You may feel that the statement does not properly describe all of your child’s difficulties (for instance, if the effects of sensory sensitivity). Voluntary organisations can advise on how to analyse a proposed statement and how to respond: see the ‘get help from’ section below. If you want changes to the statement you can ask for a meeting with the LA officer involved so that you can suggest the changes you think are needed. You can take an adviser with you to the meeting.
You have a right to choose a maintained school, whether mainstream or special, which the LA can only refuse if it can show that the school would be unsuitable, or that placing your child there would be incompatible with the efficient education of the other children with whom your child would be educated, or with the efficient use of resources (the LA’s money). If you want an independent school, you must be prepared to show why maintained schools cannot provide an adequate education for your child.
The LA must issue a final statement after it issued the proposed statement. If you disagree with the final statement you have the right to appeal to the First-tier Tribunal (SEN and Disability).
During the proposed statement stage, you have the following legal rights:
• to contribute your views about the statement
• to ask for a meeting with the LA officer
• to state a preference for a maintained school, or make representations for an independent school
• to receive all the reports prepared during statutory assessment with the proposed statement
• to complain to the Secretary of State if the LA breaches the time limit without good reason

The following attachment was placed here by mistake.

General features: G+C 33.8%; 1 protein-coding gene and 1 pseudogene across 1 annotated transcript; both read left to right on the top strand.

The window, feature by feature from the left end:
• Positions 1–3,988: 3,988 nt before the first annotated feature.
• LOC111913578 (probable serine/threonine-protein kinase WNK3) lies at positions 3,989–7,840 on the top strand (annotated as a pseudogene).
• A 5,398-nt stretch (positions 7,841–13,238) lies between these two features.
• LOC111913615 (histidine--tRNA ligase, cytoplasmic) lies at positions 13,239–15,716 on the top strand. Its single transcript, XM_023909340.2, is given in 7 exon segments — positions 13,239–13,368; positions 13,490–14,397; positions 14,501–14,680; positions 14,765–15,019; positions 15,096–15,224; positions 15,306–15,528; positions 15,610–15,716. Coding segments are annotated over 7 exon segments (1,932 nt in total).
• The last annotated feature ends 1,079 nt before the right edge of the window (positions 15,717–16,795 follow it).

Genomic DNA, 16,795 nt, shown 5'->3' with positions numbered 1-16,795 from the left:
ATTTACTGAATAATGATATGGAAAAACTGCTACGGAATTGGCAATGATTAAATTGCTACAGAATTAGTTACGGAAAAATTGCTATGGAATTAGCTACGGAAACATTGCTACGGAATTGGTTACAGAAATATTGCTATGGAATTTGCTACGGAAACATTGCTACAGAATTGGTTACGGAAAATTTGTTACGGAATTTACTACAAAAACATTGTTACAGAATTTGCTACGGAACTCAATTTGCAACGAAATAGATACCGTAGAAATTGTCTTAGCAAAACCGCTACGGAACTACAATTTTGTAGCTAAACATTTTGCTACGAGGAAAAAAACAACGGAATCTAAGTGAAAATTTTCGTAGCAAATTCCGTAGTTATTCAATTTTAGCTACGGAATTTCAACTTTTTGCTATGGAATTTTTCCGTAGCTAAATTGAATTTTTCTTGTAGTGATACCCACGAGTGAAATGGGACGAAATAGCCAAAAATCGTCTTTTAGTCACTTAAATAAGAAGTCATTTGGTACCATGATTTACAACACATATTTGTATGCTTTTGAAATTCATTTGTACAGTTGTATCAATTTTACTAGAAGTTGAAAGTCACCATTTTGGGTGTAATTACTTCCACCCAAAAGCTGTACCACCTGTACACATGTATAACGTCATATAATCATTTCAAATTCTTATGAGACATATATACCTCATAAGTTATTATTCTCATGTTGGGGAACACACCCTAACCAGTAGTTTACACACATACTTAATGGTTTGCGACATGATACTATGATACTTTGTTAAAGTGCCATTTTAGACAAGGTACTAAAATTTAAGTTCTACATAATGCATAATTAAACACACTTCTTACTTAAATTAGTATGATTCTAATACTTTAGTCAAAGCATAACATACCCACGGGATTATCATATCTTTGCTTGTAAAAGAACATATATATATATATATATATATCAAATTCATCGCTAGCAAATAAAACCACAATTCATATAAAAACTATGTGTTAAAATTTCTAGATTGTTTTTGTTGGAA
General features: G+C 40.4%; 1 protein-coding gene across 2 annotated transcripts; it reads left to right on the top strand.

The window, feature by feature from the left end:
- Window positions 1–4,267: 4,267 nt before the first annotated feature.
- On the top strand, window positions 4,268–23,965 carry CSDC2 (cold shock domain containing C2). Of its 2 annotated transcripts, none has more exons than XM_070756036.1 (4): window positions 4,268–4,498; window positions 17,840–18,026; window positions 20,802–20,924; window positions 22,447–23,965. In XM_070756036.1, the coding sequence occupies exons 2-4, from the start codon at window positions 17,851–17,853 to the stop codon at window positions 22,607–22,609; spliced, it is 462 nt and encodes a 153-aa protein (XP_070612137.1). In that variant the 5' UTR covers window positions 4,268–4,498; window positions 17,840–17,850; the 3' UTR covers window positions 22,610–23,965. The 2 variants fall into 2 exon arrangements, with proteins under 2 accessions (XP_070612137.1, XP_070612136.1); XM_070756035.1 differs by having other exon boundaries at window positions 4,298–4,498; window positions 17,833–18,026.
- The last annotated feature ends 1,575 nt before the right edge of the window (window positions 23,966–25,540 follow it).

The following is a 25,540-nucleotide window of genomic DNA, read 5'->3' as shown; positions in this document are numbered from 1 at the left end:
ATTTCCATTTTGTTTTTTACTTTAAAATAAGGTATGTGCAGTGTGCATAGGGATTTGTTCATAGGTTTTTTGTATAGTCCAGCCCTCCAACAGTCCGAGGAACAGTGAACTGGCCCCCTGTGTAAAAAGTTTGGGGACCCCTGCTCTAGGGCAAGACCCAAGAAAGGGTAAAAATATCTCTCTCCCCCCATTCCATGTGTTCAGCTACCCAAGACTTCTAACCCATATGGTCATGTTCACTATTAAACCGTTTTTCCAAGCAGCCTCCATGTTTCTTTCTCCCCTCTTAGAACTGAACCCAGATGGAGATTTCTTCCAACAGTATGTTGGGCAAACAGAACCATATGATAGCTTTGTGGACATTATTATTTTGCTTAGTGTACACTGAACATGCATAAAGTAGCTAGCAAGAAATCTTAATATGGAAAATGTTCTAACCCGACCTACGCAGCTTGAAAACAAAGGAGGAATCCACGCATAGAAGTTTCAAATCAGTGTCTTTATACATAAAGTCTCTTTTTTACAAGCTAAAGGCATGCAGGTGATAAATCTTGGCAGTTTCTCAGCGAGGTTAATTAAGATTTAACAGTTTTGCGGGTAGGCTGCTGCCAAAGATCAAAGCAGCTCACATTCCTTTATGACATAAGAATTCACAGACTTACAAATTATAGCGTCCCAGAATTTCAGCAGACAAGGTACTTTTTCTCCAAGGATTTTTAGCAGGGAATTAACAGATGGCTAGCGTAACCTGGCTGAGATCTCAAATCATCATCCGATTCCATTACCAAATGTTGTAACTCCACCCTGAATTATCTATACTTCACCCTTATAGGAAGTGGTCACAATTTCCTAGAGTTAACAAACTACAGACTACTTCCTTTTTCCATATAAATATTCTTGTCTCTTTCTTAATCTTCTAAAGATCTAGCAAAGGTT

The final statement and afterwards
You should check the detail of the statement to ensure you are happy with it. Even if you did not object to the proposed statement, you can appeal.
Once the statement is issued, the LA must ‘arrange’ the provision specified. If a failure of provision is not remedied after complaint to the school and LA, you have the right to complain to the Secretary of State or to take legal action.
Statements must be reviewed at least annually. The Code suggests more frequent informal reviews for a child under 5. It also suggests interim reviews where sudden changes in the child’s needs or knowledge about the child require it: for instance, where the child’s placement appears to be in danger, or there is a new diagnosis.
The annual reviews from Year 9 on must consider the young person’s future following the end of compulsory school age and should set up a ‘transition plan’ covering post-16 options. (see separate section on transition)
IAPs (or an alternative) should also be used (as above) to document strategies and resources, targets, and outcomes, and should also be reviewed preferably termly.
If the statement is no longer adequate and the LA is not willing to amend it, you have the right to request statutory re-assessment, which follows the same process, with rights of appeal at each stage, as statutory assessment.
Statements can only be ‘ceased’ when they are no longer necessary: for many young people with SEN, they continue to the age of 19. If the LA wants to cease to maintain the statement, it should inform the parents who have a right of appeal to the First-tier Tribunal (SEN and Disability) if they want the statement to continue. The statement must remain in force and implemented until the appeal is decided.
Statements can be transferred from one LA to another if you move. In this case the new LA may decide to maintain the statement or may decide to re-assess: it must tell you what it proposes to do within 6 weeks of the transfer.
For phase transfers (from infant to junior school, primary to middle, primary to secondary, middle to secondary or secondary to a sixth-form college, the LA must amend and issue the amended statement by 15 February of the year of the transfer.
As a parent you have the right to:
• appeal the final statement
• insist on the provision in the statement being made
• request re-assessment and appeal if refused
• be invited to contribute to annual reviews, and to attend
• receive all advice for the annual review at least 2 weeks before the meeting, and receive a copy of the report of the meeting
• appeal against an LA decision to cease to maintain
(Information and text taken from the Autism Education Trust.)